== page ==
French scientists who study the world’s drought-ravaged trees have discovered that they can tell the tree’s dehydration by placing a microphone to the trunk. What they hear from the water-starved wood are knock-knock sounds, tiny little bubbles that are breaks in the column of water traveling up the tree’s circulatory system. The roots cannot absorb enough liquid from the ground to draw up a continuous stream of hydration. It’s like the canopy of leaves at the top of the forest floor is sucking water from a straw to draw up the last dregs of water at the bottom.
We too, when dehydrated from our own wellsprings are prone to parching.
I lead a monthly resilience community call and today’s coachee, having experienced a series of life changes -- a relocation, a health crisis, and loss of community -- was feeling isolated and alone. Water-starved, in a mind-altering state of emotional dehydration, she believed the only water available must be sourced from her own oasis: I am alone. I must do this alone. I don’t feel the people I love support me. The problem was, as she spiralled downward in despair and loneliness, her roots could not absorb enough liquid from within and she wouldn’t, she couldn’t, reach out to others because she didn’t want to burden them.
Me too. Last year during my own series of unpredictable hardships, while walking the labyrinth on Land’s End, a nature trail near my home, I felt a wave-like surge of emotional energy roll upward through my body like an undulating wave rolling across the sea, so powerful and unstoppable my body unfurled like a rippling ribbon in the Pacific wind as it whipped across the coastline. What emerged was a torrent of uncontrollable tears and with them a guttural, primal cry of the wounded heart. Water-starved, I needed hydration. I needed a direct line to a deep ancient wellspring.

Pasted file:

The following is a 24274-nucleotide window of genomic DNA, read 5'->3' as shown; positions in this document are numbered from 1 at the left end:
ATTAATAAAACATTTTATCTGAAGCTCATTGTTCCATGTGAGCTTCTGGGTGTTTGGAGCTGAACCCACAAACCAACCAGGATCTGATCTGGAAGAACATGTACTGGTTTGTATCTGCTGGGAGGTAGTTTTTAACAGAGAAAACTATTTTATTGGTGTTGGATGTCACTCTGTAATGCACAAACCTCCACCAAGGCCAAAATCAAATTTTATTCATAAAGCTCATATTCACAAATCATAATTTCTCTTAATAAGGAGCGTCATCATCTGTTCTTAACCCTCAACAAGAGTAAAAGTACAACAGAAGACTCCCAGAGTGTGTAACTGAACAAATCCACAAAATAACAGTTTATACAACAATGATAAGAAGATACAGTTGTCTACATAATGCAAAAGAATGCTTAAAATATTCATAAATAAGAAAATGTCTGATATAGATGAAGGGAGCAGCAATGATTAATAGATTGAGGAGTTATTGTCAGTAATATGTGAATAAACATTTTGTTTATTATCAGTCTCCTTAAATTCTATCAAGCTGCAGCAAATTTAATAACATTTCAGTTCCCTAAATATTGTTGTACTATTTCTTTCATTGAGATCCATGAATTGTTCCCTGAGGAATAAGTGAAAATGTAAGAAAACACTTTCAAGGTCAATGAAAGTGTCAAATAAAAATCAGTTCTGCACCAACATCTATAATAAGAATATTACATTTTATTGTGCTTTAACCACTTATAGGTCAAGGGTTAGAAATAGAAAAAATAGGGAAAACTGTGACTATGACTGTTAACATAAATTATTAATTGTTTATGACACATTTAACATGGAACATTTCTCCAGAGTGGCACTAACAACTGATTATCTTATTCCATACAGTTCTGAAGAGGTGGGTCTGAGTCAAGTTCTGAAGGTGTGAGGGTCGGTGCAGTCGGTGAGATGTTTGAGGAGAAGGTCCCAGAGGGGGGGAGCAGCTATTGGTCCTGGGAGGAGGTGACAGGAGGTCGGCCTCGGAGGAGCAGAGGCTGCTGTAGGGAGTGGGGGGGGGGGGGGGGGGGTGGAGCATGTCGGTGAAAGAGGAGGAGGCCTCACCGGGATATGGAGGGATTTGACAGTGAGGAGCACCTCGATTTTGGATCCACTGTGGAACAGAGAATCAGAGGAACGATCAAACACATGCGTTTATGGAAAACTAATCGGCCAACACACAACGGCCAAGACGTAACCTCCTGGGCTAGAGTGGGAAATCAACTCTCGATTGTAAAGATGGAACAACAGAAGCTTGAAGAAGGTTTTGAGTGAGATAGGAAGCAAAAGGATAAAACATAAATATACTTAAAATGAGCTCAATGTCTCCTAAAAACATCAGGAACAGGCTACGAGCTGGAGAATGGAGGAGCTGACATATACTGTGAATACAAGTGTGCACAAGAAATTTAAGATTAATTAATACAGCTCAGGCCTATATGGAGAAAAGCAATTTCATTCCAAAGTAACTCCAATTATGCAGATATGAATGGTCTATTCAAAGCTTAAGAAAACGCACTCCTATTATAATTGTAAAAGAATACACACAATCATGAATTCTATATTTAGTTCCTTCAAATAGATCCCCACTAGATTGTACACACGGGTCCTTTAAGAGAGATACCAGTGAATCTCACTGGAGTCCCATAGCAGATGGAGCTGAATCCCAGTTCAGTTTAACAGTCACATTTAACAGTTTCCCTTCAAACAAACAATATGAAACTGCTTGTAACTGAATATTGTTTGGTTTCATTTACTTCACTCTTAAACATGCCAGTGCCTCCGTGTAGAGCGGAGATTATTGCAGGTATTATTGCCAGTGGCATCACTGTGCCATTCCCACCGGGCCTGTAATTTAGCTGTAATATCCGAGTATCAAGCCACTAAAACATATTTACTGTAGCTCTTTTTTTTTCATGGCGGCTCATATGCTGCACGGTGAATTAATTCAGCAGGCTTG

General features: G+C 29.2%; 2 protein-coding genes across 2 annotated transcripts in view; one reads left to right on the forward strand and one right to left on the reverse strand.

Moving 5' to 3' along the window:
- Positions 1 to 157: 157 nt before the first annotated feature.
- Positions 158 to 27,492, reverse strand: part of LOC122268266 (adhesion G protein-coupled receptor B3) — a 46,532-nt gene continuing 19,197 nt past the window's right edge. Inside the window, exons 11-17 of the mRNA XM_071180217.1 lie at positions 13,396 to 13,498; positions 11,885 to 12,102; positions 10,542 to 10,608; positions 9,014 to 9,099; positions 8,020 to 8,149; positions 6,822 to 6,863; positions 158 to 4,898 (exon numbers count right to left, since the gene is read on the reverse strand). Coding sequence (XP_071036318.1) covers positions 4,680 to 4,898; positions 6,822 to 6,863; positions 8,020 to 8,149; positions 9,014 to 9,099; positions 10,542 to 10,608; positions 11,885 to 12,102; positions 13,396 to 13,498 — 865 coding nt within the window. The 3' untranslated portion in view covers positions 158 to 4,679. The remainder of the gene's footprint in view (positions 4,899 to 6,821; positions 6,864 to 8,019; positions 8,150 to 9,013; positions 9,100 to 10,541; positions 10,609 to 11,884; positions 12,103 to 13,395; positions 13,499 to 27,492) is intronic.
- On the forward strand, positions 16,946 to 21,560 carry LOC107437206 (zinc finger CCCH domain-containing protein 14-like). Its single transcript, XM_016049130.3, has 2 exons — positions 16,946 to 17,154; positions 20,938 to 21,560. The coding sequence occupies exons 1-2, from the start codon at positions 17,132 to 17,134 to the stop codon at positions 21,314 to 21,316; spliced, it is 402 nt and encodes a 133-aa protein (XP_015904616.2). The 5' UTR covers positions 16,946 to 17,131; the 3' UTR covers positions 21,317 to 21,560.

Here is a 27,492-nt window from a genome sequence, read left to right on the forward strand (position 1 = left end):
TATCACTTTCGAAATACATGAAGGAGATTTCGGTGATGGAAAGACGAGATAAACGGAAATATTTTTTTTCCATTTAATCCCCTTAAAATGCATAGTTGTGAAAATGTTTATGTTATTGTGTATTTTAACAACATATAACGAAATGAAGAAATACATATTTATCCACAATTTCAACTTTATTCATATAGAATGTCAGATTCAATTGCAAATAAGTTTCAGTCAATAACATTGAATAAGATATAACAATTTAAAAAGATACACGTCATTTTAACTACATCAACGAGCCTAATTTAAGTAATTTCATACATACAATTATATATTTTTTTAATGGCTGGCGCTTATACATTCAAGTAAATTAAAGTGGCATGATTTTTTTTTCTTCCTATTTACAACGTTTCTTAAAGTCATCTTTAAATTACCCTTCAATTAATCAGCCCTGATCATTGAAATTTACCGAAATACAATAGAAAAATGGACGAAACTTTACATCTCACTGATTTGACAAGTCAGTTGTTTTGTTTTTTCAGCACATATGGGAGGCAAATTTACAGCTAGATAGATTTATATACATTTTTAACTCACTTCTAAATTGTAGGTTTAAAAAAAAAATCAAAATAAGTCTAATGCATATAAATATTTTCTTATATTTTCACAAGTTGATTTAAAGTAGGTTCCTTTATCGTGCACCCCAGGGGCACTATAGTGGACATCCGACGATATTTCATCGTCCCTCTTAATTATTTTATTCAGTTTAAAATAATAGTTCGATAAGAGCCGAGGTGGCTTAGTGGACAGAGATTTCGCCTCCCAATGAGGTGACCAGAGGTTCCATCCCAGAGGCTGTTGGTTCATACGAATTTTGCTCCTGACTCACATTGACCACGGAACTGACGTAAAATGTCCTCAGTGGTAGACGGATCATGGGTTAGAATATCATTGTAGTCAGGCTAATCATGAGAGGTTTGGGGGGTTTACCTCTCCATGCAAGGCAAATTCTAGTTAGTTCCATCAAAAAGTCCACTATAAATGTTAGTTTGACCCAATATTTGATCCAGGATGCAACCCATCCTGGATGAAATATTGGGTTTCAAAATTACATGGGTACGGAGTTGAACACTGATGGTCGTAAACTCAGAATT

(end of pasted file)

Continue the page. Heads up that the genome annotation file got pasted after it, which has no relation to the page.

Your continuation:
As a resilience specialist, I know how to source wellbeing from my own wellspring - I am a Jedi master of self-coaching. But on this particular afternoon my root system could not, would not, draw up liquid nourishment, and as my right brain hemisphere began to rapidly scan a visual rolodex of friends, my left hemisphere simultaneously vetoed each possibility with the excuse of burden: she just had a baby, she is due to deliver her baby, she is out of the country, she has breast cancer, she is suffering from depression. I dismissed each friend’s capacity to support me during my time of need through a subjective arbitrary algorithm: their suffering + my burden = their capacity. Before I even considered asking for help I exiled them believing I cannot, should not, burden them. What rolled out of my body that afternoon on the edge of the ocean cliff was a hidden belief I had locked away in a secret room when I was a small child: I am a burden.